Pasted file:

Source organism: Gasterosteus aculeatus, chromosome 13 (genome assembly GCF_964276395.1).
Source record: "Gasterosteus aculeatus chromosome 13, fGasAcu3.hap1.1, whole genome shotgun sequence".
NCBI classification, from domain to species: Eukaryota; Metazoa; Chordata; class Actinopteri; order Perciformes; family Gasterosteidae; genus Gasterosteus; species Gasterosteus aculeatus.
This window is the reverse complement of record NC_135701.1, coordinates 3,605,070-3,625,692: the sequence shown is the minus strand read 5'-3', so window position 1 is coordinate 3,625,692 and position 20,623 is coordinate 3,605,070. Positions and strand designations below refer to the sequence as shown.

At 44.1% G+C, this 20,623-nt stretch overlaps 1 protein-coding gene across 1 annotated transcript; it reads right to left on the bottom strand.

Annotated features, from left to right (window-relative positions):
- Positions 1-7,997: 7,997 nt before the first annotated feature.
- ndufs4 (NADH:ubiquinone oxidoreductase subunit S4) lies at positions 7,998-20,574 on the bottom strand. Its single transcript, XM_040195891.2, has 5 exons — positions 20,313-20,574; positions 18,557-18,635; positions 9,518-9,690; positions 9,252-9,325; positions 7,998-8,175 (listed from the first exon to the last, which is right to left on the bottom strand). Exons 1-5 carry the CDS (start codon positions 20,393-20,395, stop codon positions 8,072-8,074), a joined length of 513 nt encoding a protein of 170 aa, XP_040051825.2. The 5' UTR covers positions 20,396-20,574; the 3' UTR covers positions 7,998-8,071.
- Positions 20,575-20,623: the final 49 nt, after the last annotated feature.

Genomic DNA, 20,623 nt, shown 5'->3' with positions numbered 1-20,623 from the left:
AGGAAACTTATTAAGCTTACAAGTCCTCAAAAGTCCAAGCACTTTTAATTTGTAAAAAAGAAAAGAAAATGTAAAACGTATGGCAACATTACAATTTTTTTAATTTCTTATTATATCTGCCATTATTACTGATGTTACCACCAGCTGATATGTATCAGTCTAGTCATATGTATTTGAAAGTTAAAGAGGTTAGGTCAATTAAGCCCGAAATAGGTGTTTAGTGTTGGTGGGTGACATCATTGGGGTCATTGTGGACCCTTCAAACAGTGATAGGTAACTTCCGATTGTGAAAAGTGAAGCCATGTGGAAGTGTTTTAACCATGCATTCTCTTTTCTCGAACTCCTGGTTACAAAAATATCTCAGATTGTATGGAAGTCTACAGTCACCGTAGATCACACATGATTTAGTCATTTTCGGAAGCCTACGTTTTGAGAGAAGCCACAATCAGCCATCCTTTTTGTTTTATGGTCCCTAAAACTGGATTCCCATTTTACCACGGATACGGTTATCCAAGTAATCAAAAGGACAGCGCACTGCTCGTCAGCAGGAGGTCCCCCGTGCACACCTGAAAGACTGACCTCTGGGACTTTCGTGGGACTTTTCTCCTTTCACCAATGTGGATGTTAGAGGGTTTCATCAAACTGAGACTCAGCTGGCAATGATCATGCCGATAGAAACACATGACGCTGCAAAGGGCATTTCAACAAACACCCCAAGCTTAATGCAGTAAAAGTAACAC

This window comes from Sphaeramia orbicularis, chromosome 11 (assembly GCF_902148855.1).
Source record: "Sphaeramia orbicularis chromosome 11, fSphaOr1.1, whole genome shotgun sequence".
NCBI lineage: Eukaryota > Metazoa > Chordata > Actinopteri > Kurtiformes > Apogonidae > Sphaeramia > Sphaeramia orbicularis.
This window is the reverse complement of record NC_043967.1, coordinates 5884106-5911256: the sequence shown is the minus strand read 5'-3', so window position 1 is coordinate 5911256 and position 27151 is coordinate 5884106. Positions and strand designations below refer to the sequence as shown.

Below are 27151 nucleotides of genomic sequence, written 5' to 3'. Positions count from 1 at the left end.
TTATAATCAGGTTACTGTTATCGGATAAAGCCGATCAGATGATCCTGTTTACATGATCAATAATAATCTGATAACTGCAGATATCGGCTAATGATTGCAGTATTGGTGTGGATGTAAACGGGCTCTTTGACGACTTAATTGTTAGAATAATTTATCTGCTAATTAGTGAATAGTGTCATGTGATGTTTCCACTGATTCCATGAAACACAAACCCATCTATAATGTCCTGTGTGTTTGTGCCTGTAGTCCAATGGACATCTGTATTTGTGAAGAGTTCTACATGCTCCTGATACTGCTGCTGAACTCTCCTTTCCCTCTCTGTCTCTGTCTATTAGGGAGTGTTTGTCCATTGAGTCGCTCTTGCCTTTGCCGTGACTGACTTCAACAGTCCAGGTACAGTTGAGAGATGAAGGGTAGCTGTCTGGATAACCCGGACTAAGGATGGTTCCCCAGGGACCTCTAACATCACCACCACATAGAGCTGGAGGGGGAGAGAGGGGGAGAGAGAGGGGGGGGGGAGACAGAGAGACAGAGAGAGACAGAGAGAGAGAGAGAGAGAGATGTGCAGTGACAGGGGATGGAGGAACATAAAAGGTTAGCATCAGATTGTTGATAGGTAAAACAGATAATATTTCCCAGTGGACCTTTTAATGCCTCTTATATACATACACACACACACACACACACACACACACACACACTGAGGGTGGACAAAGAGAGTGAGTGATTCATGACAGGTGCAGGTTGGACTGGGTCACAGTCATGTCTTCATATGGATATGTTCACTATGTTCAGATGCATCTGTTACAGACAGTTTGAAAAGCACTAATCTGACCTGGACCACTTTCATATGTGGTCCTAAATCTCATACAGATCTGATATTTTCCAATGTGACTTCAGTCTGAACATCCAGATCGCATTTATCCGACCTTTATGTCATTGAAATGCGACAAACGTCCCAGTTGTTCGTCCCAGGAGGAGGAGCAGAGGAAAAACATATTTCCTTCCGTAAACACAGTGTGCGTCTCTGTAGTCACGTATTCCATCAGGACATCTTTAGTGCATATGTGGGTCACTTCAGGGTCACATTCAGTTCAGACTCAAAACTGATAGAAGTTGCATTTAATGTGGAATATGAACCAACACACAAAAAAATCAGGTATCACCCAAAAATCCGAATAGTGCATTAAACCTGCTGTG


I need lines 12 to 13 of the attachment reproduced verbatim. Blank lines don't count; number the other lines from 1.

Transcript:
This window comes from Sphaeramia orbicularis, chromosome 11 (assembly GCF_902148855.1).
Source record: "Sphaeramia orbicularis chromosome 11, fSphaOr1.1, whole genome shotgun sequence".